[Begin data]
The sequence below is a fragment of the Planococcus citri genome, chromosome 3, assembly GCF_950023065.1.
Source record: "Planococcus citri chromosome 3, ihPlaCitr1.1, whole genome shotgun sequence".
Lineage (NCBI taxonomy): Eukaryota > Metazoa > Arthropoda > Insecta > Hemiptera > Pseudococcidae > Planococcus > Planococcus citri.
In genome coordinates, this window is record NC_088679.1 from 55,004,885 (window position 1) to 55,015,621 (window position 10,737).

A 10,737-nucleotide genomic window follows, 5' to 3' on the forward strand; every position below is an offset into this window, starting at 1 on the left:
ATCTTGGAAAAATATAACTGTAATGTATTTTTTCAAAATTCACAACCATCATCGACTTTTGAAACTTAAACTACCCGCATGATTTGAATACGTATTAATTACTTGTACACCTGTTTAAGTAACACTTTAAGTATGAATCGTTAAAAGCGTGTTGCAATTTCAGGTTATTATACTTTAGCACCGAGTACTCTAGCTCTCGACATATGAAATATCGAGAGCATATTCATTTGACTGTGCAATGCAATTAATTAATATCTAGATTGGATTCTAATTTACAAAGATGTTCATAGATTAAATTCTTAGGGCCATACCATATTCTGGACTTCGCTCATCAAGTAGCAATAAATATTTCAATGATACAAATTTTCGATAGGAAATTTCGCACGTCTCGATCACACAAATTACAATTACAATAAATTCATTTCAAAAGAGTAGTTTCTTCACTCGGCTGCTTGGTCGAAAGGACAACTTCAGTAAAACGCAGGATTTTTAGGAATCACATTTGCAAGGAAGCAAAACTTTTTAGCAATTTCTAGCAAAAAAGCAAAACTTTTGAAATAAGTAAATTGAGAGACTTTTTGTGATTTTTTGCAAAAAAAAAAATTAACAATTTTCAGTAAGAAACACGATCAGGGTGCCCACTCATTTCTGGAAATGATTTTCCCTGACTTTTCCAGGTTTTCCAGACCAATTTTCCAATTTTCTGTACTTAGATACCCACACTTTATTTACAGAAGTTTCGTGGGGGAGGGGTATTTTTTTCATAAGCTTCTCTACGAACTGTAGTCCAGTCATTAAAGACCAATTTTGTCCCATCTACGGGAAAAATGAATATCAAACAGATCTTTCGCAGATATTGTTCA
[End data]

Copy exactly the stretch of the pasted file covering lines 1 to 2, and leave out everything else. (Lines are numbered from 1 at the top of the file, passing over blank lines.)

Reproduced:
The sequence below is a fragment of the Planococcus citri genome, chromosome 3, assembly GCF_950023065.1.
Source record: "Planococcus citri chromosome 3, ihPlaCitr1.1, whole genome shotgun sequence".